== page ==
Enterprises across the globe are facing a critical dilemma. On the one hand, they have never been under more pressure to be agile as they see rapid digital transformation and disruption in their key markets. A recent Gartner report found that 62 percent of organisations are putting programmes in place to drive digitalisation.
On the other hand, the expansion of their IT ecosystems – with cloud deployments and a massive increase in applications and devices – complicates their ability to be agile, particularly given the prevalence of legacy IT infrastructure.
It is this contradiction that is driving the rapid uptake of software-defined networking (SDN); the automation and virtualisation of network operations. In our latest research, we found that 15 percent of organisations have already deployed this emerging technology or have begun piloting it. But – perhaps even more importantly – the pace of adoption is expected to accelerate rapidly: within two years, 57 percent of organisations expect to have done this.
These statistics are a clear reflection of the market as it stands, with major firms beginning to acknowledge that greater business model agility will be key to their survival. In fact, there are five common drivers that are pushing organisations to this realisation.
1: Inflexible Network Plans are Halting Innovation
Almost one-in-two organisations (49 percent) cite the need to scale network functionality as a leading business trigger for SDN adoption, ahead of any other catalyst identified. This statistic is far from surprising – enterprises need a network that is agile enough to support their business as every function attempts to respond more quickly to changing market conditions.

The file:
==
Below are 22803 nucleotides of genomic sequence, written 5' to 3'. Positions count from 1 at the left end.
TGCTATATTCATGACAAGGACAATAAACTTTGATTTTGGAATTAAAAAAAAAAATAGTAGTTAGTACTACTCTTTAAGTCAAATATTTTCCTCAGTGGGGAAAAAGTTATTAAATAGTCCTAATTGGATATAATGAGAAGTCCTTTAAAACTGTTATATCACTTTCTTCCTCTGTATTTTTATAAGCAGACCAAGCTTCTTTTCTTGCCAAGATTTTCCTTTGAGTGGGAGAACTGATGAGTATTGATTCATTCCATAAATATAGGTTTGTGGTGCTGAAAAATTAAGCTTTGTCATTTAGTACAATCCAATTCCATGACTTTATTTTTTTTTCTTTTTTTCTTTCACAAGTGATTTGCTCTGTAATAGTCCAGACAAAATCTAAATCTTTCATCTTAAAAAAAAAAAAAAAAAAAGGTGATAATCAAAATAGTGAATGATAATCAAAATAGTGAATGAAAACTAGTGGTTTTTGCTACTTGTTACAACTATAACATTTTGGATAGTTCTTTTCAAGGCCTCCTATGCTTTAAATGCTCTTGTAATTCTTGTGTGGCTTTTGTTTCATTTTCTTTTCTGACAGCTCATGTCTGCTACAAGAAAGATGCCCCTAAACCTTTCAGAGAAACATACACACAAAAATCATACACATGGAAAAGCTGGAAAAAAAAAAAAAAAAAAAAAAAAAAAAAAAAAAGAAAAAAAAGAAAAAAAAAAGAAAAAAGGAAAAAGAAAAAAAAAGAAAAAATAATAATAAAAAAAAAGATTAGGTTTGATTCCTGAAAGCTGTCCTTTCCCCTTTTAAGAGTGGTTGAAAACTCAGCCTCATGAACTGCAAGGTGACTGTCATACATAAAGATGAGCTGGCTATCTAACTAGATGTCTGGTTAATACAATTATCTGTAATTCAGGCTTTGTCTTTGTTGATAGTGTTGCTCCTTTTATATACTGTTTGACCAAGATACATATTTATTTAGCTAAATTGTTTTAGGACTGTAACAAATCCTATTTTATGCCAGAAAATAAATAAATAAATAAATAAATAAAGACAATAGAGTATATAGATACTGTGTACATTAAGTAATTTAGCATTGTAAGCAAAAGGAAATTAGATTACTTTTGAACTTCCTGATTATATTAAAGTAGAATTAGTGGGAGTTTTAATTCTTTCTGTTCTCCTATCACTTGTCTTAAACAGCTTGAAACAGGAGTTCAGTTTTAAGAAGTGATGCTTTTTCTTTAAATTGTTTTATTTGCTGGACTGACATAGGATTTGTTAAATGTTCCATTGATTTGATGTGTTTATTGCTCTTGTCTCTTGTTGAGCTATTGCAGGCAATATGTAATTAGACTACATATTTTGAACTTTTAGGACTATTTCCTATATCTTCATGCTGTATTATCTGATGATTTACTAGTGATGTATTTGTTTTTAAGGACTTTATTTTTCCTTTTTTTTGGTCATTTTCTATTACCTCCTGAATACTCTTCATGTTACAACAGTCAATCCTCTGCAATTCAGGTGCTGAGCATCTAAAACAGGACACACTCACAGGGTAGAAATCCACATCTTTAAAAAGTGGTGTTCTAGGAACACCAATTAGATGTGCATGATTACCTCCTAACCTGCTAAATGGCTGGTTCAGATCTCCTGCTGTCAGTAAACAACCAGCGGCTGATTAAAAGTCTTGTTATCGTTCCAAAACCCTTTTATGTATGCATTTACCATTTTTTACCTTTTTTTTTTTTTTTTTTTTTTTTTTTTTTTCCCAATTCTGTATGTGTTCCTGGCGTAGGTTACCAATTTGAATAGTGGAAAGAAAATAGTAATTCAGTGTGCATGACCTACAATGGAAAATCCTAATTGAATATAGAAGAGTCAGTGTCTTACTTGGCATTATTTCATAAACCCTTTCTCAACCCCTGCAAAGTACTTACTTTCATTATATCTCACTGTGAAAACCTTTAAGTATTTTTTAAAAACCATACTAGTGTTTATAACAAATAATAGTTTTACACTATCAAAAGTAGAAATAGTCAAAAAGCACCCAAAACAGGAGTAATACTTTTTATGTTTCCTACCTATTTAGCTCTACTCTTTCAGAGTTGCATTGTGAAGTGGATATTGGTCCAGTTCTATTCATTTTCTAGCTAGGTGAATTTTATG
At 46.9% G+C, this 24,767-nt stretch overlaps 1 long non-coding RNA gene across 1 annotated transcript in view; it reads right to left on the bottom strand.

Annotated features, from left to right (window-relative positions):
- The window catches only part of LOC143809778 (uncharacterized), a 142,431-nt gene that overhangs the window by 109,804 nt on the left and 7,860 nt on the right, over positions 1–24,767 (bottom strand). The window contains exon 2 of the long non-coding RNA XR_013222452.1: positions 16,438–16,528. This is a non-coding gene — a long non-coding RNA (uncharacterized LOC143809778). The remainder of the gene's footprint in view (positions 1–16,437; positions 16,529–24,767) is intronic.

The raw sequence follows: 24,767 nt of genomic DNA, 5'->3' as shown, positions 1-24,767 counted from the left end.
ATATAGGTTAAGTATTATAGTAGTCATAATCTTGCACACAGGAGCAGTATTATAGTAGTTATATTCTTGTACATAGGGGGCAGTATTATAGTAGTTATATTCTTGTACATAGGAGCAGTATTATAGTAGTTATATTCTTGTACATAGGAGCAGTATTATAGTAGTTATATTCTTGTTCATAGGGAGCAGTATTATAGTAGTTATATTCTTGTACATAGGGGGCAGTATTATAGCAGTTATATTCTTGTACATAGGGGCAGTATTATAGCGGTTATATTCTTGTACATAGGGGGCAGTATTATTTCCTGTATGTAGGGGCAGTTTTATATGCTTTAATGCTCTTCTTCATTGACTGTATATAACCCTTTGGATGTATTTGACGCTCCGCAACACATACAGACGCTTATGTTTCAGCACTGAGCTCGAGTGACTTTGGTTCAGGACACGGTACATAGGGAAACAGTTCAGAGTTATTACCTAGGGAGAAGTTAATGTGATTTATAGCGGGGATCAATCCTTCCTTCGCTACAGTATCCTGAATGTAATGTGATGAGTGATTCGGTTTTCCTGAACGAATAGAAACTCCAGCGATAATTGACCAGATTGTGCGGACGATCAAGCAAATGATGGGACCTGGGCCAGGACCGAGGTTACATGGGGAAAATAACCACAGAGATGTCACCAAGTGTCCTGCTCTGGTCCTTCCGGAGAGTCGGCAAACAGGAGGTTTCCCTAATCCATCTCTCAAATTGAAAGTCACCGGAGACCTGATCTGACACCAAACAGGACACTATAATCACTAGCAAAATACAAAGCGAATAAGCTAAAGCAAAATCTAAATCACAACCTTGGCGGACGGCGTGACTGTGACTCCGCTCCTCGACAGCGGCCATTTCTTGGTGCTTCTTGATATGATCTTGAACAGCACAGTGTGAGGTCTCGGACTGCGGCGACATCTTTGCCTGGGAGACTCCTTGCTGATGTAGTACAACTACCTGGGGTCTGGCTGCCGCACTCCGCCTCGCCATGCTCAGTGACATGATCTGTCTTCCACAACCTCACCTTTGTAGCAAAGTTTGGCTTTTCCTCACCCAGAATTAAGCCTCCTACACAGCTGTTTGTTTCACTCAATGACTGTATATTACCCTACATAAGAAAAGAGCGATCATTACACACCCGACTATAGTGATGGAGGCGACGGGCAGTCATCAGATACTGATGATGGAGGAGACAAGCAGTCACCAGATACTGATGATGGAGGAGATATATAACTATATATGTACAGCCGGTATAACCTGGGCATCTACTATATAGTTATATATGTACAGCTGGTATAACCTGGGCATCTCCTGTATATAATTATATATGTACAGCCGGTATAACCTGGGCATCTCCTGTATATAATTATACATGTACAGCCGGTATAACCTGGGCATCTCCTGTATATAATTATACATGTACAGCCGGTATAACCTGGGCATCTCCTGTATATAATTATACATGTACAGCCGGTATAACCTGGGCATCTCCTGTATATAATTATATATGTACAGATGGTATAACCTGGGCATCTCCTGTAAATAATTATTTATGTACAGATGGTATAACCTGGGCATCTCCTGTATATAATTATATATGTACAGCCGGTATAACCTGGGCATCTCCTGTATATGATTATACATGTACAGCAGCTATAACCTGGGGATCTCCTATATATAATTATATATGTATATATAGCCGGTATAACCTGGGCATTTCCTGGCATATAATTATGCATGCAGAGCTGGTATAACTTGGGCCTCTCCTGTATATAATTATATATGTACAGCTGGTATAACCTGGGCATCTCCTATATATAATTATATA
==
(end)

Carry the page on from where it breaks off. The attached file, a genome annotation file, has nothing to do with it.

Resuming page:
What’s more, this challenge is sector agnostic: in almost every industry imaginable, businesses are attempting to support an ever-increasing number of applications and devices as they add new features to their products and services. Very often, network capacity and complexity stand in the way of this imperative – at the least – delaying enterprises’ ability to innovate.
SDN provides a potential solution to this problem. It offers a means to manage network functionality from the centre, implementing changes to applications across multiple devices from a single point, rather than device-by-device. This decreases the time required to flex, pivot and expand as the organisation’s requirements evolve.
2: Sluggish Innovation Means Missed Opportunities
Ultimately, any IT strategy must be based around the business outcomes it is targeting – it should support competitive advantage. In a marketplace where windows of opportunity are continuously shrinking, this advantage will be lost if the organisation is not able to innovate at speed.
This is a key driver for SDN adoption. The fact that SDN is a centralised, policy-based way of managing IT assets means organisations can innovate faster. Each new application or iteration can be rolled out from the centre, with devices that automatically configure themselves through a link back to the controller and the new policies that have been set.